Aug 12, 2019 by Foresight
Whatever happened to the Police Surgeon?
The Police Surgeon was formally established some 189 years ago by the Metropolitan Police Act when the prime role of the Police Surgeon was to provide medical care for Police Officers. During Victorian times most medical problems were dealt with by surgeons who operated, delivered babies and acted as today’s General Practitioners. Physicians graduated from Oxford or Cambridge and only diagnosed leaving treatment to apothecaries and surgeons.
The Police Surgeon’s care was so appreciated by the Police Officers that in 1947 98% of them voted to stay with the Police Surgeon rather than transfer to the National Health Service. The Metropolitan Police Association formed in 1889 developed into the Association of Police Surgeons the focus of the Police Surgeons work remained the occupational health of police officers.
Clinical Forensic Medicine came of age with the introduction of the Diploma of Medical Jurisprudence but there was a failure to professionalise the craft further. Changes to the law allowing nurses and other healthcare professionals to undertake certain procedures, encouraged private healthcare providers to claim that nurses and other healthcare professionals have the clinical skills to operate a forensic medical service.
The decision of the Association of Police Surgeons to rename itself to the Association of Forensic Physicians was timely, coinciding with the formation of a Faculty of the Royal College of Physicians, the Faculty of Forensic and Legal Medicine, followed swiftly by the demise of the Association. The aim of the Faculty is to promote for the public benefit the advancement of education and knowledge in the field of forensic and legal medicine and to develop good practice by ensuring the highest professional standards of competence and ethical integrity.
Forensic Practitioners, who may be Affiliated, Licentiates, Members or Fellows of the Faculty of Forensic and Legal Medicine may work as Sexual Assault Examiners in Sexual Assault Referral Centres where they collect forensic evidence from complainants of sexual assault and provide care to manage the medical complications of sexual assault or they may work as Forensic Medical Examiners in Custody Suites assessing fitness for detention or interview, documenting injuries and attending scenes of suspicious death.
Medically qualified Sexual Assault Examiners and Forensic Medical Examiners can call themselves Forensic Physicians. There have been calls that the title of Forensic Physician should be restricted to those with training and the possession of higher qualifications in Clinical Forensic Medicine and that only Forensic Physicians meeting those standards should give expert evidence in the courts. However, the Crown Prosecution Service and the courts define an expert as someone with knowledge or experience of a particular field or discipline beyond that expected of a layman.
The changes in Clinical Forensic Medicine that have taken place in the last decade, such as the outsourcing of Forensic Medical Services by Police Forces to services providers and the involvement of NHS England taking over the supervision of healthcare delivery is of greater importance than the semantic of naming healthcare professionals working in Clinical Forensic Medicine.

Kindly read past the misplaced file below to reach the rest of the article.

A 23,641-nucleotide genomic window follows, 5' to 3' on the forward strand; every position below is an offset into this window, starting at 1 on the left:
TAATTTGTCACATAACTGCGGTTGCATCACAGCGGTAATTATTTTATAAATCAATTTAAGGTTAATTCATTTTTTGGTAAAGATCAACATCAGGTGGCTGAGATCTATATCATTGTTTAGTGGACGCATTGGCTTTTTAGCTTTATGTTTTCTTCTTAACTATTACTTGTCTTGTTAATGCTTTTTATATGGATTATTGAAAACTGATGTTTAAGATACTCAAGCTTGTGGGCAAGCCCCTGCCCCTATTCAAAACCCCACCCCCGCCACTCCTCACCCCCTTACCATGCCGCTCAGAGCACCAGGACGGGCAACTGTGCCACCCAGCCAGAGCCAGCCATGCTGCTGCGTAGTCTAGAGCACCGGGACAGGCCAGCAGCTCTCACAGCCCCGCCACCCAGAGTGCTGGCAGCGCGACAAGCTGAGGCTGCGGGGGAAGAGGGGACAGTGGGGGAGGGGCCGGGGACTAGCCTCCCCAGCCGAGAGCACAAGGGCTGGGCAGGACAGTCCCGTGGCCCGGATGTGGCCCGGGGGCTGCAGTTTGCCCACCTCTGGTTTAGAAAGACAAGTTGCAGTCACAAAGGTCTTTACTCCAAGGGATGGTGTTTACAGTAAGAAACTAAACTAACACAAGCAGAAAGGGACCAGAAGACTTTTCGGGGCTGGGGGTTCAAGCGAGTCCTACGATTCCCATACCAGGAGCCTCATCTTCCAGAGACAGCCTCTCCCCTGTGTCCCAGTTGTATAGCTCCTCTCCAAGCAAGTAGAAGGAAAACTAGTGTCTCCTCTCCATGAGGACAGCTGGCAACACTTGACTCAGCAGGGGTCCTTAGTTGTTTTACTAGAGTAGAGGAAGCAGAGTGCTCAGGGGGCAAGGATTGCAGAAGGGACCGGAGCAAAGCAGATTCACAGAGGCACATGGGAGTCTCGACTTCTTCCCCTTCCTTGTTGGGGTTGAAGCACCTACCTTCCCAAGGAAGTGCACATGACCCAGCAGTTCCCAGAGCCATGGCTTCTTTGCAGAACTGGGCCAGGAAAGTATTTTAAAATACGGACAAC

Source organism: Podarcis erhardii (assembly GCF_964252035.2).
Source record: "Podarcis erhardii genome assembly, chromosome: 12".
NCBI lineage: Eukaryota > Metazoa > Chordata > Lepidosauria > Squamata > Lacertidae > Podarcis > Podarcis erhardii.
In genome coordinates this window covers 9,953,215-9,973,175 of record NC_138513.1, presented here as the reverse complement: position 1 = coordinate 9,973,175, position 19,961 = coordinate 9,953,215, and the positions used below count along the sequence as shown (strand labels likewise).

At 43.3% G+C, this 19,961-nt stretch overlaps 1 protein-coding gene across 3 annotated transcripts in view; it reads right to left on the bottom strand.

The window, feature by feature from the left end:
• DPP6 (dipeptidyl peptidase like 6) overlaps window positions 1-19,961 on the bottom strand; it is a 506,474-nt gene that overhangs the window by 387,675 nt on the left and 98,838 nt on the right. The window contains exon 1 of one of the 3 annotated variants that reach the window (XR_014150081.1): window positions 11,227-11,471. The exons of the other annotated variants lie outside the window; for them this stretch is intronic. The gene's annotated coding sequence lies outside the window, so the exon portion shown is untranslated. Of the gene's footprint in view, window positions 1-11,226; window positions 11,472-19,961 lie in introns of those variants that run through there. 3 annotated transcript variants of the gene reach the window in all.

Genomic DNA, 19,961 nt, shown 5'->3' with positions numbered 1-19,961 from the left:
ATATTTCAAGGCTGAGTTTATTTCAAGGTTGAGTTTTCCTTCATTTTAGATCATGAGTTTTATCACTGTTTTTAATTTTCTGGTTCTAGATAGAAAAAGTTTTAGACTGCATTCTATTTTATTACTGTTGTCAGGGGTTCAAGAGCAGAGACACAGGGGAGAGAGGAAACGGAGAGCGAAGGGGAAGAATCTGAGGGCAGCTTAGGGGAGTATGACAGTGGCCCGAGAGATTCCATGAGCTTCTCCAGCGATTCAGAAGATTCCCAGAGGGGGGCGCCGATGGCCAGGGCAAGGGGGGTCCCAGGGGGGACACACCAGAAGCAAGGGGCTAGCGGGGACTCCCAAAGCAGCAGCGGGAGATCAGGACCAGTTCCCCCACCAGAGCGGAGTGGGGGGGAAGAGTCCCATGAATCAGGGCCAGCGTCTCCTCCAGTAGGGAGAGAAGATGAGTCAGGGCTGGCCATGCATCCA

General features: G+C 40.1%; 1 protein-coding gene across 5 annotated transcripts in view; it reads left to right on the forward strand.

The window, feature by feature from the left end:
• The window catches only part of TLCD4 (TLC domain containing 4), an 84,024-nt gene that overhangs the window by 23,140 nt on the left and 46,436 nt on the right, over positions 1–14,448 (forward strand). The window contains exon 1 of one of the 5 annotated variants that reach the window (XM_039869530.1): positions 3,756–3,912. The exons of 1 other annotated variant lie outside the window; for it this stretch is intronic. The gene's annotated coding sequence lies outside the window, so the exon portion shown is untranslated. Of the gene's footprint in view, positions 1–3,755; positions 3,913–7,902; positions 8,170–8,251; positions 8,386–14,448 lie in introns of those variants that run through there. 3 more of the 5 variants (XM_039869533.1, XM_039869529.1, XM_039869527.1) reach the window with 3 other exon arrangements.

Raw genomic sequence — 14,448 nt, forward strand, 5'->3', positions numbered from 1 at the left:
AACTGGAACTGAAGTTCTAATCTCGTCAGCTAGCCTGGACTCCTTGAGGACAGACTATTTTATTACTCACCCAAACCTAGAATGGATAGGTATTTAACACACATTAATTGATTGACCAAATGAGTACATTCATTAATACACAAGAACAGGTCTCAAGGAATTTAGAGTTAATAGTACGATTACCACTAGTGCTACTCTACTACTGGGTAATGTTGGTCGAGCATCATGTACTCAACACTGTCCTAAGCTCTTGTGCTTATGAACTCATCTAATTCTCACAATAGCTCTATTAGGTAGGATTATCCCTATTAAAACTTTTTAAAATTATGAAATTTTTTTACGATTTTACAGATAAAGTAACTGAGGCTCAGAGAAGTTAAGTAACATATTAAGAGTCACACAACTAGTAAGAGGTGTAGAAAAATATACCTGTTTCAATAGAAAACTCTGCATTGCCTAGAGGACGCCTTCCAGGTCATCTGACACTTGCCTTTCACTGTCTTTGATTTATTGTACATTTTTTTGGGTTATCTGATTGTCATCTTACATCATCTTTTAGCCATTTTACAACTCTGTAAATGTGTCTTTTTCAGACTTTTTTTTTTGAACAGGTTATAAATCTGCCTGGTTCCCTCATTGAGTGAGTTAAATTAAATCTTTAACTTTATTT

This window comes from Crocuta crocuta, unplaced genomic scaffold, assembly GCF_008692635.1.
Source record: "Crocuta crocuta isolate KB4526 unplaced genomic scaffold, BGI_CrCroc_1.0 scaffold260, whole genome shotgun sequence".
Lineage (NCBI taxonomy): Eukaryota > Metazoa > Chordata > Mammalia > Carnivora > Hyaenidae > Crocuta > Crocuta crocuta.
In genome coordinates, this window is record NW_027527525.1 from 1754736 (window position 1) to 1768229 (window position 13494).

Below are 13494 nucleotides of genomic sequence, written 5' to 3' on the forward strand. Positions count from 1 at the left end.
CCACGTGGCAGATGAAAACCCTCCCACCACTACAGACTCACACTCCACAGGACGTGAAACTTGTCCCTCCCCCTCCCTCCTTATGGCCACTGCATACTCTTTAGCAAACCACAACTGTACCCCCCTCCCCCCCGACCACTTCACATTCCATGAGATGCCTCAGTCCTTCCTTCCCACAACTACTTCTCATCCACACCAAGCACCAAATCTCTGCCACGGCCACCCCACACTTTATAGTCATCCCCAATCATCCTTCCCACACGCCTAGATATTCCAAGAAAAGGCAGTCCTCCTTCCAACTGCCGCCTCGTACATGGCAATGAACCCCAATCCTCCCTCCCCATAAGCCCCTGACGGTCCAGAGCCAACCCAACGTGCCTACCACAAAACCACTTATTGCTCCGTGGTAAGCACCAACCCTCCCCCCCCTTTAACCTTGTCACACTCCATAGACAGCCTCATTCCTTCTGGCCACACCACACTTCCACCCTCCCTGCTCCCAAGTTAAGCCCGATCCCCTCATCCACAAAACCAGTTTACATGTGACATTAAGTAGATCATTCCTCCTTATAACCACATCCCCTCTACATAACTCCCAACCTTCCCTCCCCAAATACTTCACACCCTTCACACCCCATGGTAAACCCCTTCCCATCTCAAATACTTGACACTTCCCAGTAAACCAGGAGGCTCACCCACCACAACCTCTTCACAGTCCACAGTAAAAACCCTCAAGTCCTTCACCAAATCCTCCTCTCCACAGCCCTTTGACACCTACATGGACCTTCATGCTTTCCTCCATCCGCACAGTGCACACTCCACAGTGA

Improvement in the care given to detainees and reduction of adverse events in custody suites is of the utmost importance, but we must not lose sight of the value of forensic medical evidence not only in the prosecution of offenders but as importantly for the defence of the accused.
Although the significance of DNA has come to be better appreciated and DNA can be extracted from smaller and smaller samples, DNA alone does not provide all the answers in every case. The requirement for a medical opinion to place the findings made by police officers and healthcare professionals into context and present an opinion within the legal framework of the criminal justice system and the courts has never been greater. Whether that medical opinion is provided by a police surgeon, a sexual assault examiner, a forensic medical examiner or a forensic physician it is important that all recruits to this area of clinical practice hold or are working towards membership of the Faculty of Forensic and Legal Medicine, (MFFLM) and those working in the Sexual Assault Referral Centres should hold or be working towards the Diploma in the Forensic and Clinical Aspects of Sexual Assault (DFCASA).
Credit: Dr Martin Barrett
Dr. Barrett, is a forensic physician working as a forensic medical examiner for the States of Jersey Police and the Metropolitan Police Service and as a Consulting Forensic Physician to Foresight Clinical Services.
Dr. Barrett, gives forensic medical evidence in cases involving injury interpretation, road traffic medicine and adult and child sexual assault.
Dr. Barrett’s experience of all aspects of clinical forensic medicine is underpinned by a Master’s Degree on Forensic Medicine, and a Research Master’s Degree in Law. Dr. Barrett is a member of the Faculty of Forensic and Legal Medicine.
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